Washington Higher Education: Part 1 in an ongoing series on questions legislators might ask
February 11, 2003
At a time when the Washington Higher Education Coordinating Board (HECB) is calling on the state to increase spending on higher education by an additional $1.1 billion, it is paramount that all activities be examined and prioritized. Especially with the HECB commenting that, "the state must consider new revenue sources if current funds can't pay for those needed investments." Before new taxes can even be considered, higher education must be forced to account for the billions already allocated to the system.
Consider the following findings of Dr. Harry Stille of the Higher Education Research Policy Center of South Carolina:
This means our state's higher education institutions average only a 28 percent four-year graduation rate.
These findings, coupled with the fact that higher education has refused to participate in the Governor's POG, lead to some important questions legislators should consider asking before increasing higher education funding:
* With a four-year average graduation rate of 28 percent and six-year average of 57 percent, are Washington taxpayers receiving a good return on the billions of dollars they invest in higher education?
* What is the primary purpose of the state's four-year institutions? If it is instruction, shouldn't the majority of class time be taught by professors instead of teaching assistants? (Please see EFF PH 12-7, Is Higher Education publicly accountable?)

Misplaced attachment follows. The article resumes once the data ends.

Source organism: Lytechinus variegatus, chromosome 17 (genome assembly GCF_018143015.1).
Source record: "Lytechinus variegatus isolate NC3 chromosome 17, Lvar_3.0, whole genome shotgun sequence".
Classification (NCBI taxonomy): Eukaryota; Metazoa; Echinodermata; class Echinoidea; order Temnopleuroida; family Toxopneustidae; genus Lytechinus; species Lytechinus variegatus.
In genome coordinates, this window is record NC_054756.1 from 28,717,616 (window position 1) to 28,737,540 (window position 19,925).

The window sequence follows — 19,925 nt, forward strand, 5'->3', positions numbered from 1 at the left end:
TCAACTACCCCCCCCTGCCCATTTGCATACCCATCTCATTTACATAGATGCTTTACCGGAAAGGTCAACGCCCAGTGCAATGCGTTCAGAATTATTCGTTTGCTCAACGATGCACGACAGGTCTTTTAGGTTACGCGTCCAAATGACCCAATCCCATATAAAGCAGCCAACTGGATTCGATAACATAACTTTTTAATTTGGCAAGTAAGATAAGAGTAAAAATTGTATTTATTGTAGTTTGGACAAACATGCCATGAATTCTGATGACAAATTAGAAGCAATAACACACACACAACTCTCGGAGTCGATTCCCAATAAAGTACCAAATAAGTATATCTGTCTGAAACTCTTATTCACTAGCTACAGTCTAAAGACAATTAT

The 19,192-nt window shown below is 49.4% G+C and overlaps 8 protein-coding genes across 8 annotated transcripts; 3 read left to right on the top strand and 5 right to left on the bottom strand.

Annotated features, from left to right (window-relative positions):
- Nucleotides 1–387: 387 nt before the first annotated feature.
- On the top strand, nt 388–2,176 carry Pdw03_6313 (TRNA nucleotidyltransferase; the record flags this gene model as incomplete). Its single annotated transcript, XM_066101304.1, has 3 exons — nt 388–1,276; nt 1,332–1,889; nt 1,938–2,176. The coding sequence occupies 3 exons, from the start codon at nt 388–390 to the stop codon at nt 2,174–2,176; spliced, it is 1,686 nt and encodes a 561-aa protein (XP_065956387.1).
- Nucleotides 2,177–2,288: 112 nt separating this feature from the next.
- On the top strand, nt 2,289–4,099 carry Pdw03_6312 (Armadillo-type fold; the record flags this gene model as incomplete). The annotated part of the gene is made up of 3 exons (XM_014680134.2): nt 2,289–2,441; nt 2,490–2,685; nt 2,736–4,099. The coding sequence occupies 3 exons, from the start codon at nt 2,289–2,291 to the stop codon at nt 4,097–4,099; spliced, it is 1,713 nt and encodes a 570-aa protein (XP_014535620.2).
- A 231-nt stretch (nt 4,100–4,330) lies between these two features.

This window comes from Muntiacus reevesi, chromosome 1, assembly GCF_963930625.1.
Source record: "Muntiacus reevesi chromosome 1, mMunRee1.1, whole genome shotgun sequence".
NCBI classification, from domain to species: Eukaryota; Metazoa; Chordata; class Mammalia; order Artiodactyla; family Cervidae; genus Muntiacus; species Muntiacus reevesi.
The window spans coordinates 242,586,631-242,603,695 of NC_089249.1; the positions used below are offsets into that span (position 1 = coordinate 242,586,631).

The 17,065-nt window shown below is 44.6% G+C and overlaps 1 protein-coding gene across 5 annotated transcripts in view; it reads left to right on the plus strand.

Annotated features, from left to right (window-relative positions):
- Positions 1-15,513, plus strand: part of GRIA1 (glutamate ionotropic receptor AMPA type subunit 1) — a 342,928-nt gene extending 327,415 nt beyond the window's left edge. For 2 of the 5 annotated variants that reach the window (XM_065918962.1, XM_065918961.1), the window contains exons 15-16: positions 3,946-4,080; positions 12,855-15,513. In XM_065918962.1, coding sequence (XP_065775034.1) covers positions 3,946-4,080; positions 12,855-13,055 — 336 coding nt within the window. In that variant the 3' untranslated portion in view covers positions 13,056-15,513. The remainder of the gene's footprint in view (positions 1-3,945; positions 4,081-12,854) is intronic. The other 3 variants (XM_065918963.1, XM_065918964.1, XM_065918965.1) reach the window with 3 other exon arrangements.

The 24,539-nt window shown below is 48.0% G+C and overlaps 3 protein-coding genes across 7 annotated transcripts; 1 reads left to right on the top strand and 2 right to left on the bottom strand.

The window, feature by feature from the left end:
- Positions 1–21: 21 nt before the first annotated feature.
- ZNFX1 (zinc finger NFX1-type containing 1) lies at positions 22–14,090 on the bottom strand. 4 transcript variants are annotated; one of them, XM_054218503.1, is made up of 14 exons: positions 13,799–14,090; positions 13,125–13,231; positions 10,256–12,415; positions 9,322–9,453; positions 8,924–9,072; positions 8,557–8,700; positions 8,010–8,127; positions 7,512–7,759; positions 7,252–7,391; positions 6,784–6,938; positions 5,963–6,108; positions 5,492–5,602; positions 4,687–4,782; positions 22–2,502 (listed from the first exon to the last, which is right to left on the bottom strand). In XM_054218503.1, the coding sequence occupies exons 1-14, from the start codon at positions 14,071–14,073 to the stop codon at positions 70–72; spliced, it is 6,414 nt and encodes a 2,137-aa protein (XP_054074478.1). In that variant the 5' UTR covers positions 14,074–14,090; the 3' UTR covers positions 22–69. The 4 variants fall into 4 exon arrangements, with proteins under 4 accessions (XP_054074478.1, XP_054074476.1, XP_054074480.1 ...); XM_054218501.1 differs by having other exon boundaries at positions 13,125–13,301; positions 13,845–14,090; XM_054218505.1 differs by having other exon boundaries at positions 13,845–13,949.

* Would four- and six-year graduation rates improve if state assistance was capped at a set number of credit hours per student? One example would be to cap credits at 120 hours for four-year schools and 150 hours for community colleges.
* Should the state subsidize out-of-state undergraduate and graduate students? If so, should the state be owed a refund for that subsidy if the student either does not complete the course or does not work in the state for at least three years post graduation?
* If a student fails to complete a degree in six years, should the state be owed a refund for the subsidy granted during the time enrolled?
* Should a standard two-year basic education curriculum be adopted by all of the state's four-year institutions and community colleges to allow students to attend the two-year colleges and seamlessly transfer into the four-year institutions to pursue their majors? Would this result in savings for students and the state?
* Why are 51 percent of the high school graduates attending community colleges in Washington enrolled in a remedial course? Should the high school that issued the diploma to these students be forced to pay the cost of the remedial course tuition? Should the institutions revisit their admission standards?
Evergreen Freedom Foundation
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